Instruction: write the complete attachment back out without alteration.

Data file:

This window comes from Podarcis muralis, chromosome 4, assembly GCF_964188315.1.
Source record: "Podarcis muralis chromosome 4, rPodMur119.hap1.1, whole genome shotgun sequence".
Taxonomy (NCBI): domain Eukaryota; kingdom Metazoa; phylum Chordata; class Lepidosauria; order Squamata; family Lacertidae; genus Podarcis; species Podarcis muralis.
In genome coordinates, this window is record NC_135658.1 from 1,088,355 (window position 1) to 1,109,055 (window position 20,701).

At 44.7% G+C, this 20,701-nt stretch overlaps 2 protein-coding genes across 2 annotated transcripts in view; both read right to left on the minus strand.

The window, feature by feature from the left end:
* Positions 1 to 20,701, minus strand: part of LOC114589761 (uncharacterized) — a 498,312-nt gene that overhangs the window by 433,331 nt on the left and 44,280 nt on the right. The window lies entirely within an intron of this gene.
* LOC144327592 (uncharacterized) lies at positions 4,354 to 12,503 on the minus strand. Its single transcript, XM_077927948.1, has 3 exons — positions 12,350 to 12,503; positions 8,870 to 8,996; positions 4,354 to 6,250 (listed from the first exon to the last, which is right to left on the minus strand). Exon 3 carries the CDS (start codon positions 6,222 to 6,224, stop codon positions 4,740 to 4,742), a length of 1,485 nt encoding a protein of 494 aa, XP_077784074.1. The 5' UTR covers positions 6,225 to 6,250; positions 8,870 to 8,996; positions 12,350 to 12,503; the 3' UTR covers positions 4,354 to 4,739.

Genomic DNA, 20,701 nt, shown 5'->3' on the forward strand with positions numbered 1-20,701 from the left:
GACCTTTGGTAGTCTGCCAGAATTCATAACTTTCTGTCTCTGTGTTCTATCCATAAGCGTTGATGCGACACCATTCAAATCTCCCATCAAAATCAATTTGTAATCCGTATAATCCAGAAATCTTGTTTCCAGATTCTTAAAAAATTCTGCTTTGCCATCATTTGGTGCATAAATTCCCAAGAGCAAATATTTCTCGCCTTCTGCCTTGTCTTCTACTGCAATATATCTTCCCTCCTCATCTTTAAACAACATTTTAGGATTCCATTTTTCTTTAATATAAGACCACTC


This window comes from Podarcis muralis, chromosome 4, assembly GCF_964188315.1.
Source record: "Podarcis muralis chromosome 4, rPodMur119.hap1.1, whole genome shotgun sequence".
Taxonomy (NCBI): domain Eukaryota; kingdom Metazoa; phylum Chordata; class Lepidosauria; order Squamata; family Lacertidae; genus Podarcis; species Podarcis muralis.
In genome coordinates, this window is record NC_135658.1 from 1,088,355 (window position 1) to 1,109,055 (window position 20,701).

At 44.7% G+C, this 20,701-nt stretch overlaps 2 protein-coding genes across 2 annotated transcripts in view; both read right to left on the minus strand.

The window, feature by feature from the left end:
* Positions 1 to 20,701, minus strand: part of LOC114589761 (uncharacterized) — a 498,312-nt gene that overhangs the window by 433,331 nt on the left and 44,280 nt on the right. The window lies entirely within an intron of this gene.
* LOC144327592 (uncharacterized) lies at positions 4,354 to 12,503 on the minus strand. Its single transcript, XM_077927948.1, has 3 exons — positions 12,350 to 12,503; positions 8,870 to 8,996; positions 4,354 to 6,250 (listed from the first exon to the last, which is right to left on the minus strand). Exon 3 carries the CDS (start codon positions 6,222 to 6,224, stop codon positions 4,740 to 4,742), a length of 1,485 nt encoding a protein of 494 aa, XP_077784074.1. The 5' UTR covers positions 6,225 to 6,250; positions 8,870 to 8,996; positions 12,350 to 12,503; the 3' UTR covers positions 4,354 to 4,739.

Genomic DNA, 20,701 nt, shown 5'->3' on the forward strand with positions numbered 1-20,701 from the left:
GACCTTTGGTAGTCTGCCAGAATTCATAACTTTCTGTCTCTGTGTTCTATCCATAAGCGTTGATGCGACACCATTCAAATCTCCCATCAAAATCAATTTGTAATCCGTATAATCCAGAAATCTTGTTTCCAGATTCTTAAAAAATTCTGCTTTGCCATCATTTGGTGCATAAATTCCCAAGAGCAAATATTTCTCGCCTTCTGCCTTGTCTTCTACTGCAATATATCTTCCCTCCTCATCTTTAAACAACATTTTAGGATTCCATTTTTCTTTAATATAAGACCACTC